In the summer of 2009 I spent 2.5 months in Alaska and western Canada. This was, and still is, by far the best trip I’ve ever been on. I’m writing about this now (and hope to write about the other significant trips I’ve been on) because this blog didn’t exist three years ago, because I don’t want to forget this stuff and it can be nice to look back on things with new perspectives.
Anyways, the focus of the summer was on four long kayak trips, scattered along the coast from BC to central Alaska and covering about 850 miles total:
Gwaii Haanas, BC: 260 miles
Glacier Bay, Alaska: 300 miles
Resurrection Bay, Alaska: 75 miles
Afognak Island, Alaska: 210 miles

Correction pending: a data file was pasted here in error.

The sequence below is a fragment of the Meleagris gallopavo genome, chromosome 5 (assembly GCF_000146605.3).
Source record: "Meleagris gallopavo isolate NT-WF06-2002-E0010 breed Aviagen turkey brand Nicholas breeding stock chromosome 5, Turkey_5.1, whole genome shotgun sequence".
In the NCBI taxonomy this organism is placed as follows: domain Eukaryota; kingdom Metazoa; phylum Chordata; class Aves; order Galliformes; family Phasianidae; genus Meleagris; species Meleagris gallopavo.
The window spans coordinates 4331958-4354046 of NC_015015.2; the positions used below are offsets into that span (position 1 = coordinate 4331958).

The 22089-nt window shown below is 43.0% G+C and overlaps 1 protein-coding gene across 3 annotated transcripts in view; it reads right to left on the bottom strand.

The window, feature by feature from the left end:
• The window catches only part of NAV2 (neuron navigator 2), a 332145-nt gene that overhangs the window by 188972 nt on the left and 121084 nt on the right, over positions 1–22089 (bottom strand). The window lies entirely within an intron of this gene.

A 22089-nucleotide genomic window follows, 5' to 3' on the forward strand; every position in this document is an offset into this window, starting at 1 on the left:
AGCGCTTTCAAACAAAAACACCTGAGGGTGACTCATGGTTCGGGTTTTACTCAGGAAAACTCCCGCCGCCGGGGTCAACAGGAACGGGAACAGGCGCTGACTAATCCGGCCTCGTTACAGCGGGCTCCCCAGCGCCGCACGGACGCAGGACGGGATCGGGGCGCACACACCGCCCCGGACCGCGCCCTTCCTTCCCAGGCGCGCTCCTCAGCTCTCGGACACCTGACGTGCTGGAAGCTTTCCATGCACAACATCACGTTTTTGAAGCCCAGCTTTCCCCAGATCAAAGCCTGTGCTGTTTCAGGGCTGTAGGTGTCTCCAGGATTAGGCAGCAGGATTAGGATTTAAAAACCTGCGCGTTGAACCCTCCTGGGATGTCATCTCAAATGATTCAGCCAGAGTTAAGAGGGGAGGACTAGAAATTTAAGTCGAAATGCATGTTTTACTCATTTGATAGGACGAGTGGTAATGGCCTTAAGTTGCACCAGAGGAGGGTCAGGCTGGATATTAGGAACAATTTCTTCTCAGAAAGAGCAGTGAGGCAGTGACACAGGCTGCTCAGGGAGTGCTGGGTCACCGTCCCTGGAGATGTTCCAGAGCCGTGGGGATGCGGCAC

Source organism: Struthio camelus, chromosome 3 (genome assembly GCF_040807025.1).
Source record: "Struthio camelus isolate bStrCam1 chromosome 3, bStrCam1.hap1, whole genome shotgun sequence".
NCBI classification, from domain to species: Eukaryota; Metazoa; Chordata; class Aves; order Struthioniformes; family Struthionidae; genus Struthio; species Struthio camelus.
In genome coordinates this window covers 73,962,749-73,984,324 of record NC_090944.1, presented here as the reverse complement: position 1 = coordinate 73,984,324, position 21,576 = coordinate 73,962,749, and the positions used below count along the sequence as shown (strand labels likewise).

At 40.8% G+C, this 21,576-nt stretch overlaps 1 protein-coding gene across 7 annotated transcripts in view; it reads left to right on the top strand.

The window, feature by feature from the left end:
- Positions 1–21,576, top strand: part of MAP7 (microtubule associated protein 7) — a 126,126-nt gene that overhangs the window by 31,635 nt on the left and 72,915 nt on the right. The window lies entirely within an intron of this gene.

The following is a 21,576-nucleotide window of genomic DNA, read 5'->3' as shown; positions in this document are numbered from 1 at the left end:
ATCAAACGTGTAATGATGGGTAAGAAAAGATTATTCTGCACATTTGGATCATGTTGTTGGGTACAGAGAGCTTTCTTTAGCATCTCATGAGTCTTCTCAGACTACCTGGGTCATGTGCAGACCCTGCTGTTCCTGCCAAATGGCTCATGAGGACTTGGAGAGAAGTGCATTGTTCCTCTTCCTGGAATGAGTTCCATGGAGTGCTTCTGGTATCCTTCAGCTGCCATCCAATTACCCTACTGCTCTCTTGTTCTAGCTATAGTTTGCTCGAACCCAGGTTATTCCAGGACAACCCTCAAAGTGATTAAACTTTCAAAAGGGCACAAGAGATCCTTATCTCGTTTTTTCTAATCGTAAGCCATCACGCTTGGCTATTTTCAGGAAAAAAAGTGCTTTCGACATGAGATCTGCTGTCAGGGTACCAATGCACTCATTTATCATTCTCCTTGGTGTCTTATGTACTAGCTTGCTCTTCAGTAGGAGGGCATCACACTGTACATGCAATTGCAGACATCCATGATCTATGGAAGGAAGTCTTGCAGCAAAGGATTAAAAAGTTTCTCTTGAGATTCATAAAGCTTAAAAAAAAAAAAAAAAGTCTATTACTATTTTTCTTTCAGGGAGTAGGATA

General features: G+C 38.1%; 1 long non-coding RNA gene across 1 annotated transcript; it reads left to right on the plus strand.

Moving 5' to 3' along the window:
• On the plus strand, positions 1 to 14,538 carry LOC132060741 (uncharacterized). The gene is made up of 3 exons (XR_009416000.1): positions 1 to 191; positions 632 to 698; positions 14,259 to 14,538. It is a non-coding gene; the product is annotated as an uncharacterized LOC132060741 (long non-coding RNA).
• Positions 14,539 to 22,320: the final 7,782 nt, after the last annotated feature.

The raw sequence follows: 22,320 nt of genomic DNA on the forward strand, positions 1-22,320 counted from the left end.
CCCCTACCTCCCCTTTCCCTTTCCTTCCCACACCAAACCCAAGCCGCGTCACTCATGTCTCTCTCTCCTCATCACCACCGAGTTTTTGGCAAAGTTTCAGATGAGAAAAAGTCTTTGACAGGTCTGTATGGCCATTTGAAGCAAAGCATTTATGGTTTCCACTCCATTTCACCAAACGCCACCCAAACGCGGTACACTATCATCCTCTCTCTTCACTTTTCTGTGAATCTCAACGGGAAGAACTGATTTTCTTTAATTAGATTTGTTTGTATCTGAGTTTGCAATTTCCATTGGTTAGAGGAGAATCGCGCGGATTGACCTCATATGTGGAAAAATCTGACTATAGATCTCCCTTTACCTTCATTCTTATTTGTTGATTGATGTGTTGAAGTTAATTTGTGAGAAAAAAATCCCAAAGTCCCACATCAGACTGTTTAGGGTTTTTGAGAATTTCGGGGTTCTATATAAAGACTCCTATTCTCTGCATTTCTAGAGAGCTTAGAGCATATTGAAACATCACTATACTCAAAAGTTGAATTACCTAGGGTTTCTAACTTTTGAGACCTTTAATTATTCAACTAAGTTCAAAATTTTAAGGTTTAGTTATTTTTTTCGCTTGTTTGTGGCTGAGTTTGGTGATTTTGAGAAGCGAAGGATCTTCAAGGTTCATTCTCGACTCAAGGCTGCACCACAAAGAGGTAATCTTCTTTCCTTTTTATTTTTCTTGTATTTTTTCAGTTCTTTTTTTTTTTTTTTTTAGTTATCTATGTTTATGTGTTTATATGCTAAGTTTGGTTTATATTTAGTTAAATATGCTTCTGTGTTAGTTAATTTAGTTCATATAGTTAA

These were linked as a road trip, and I also did hiking, backpacking, biking and kayaking at various places in the interior. Total kayaking for the trip was about 900 miles.
To get it out of the way now, this trip ended badly. On the drive back south, in the Rockies of northern BC, I rolled my car over, totaling it, losing the kayak and a few grand in other gear, and got a subdural hematoma, a pooling of blood at the surface of the brain. Most people who get subdural hematomas in accidents are killed by them. For two days after the accident I was apparently conscious but unaware of the accident. After that I regained my senses, spent a few days in the hospital and a month recovering at my Mom’s house. After that I was fine.
I’d like to blame myself for this accident, but I can’t. Doing so would give me something to focus on and improve and make sure it can’t happen again. But near as I can tell this accident was random (I have no memory from an hour before the accident until two days later), with no red flags or steps I could have taken to reduce the odds of this happening. With all the risky things I do it’s a bit unnerving that my closest brush with death was from happenstance.